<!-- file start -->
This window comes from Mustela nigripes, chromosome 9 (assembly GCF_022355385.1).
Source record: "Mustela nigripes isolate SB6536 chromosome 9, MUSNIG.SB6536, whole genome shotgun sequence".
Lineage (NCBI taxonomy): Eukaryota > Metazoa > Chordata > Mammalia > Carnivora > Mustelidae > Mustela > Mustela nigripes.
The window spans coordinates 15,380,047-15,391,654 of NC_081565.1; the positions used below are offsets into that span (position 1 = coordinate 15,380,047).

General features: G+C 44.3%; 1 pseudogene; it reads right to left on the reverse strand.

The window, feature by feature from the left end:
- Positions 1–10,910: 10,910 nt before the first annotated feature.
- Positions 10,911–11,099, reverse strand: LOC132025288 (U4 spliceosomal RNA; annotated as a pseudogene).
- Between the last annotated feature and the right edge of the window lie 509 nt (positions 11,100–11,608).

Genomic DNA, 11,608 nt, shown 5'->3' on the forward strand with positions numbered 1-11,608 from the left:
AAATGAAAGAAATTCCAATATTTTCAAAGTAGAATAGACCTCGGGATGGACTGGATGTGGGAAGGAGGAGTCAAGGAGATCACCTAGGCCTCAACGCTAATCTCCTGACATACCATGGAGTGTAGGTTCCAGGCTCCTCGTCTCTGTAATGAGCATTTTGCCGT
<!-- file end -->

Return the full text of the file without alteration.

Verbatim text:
This window comes from Mustela nigripes, chromosome 9 (assembly GCF_022355385.1).
Source record: "Mustela nigripes isolate SB6536 chromosome 9, MUSNIG.SB6536, whole genome shotgun sequence".
Lineage (NCBI taxonomy): Eukaryota > Metazoa > Chordata > Mammalia > Carnivora > Mustelidae > Mustela > Mustela nigripes.
The window spans coordinates 15,380,047-15,391,654 of NC_081565.1; the positions used below are offsets into that span (position 1 = coordinate 15,380,047).

General features: G+C 44.3%; 1 pseudogene; it reads right to left on the reverse strand.

The window, feature by feature from the left end:
- Positions 1–10,910: 10,910 nt before the first annotated feature.
- Positions 10,911–11,099, reverse strand: LOC132025288 (U4 spliceosomal RNA; annotated as a pseudogene).
- Between the last annotated feature and the right edge of the window lie 509 nt (positions 11,100–11,608).

Genomic DNA, 11,608 nt, shown 5'->3' on the forward strand with positions numbered 1-11,608 from the left:
AAATGAAAGAAATTCCAATATTTTCAAAGTAGAATAGACCTCGGGATGGACTGGATGTGGGAAGGAGGAGTCAAGGAGATCACCTAGGCCTCAACGCTAATCTCCTGACATACCATGGAGTGTAGGTTCCAGGCTCCTCGTCTCTGTAATGAGCATTTTGCCGT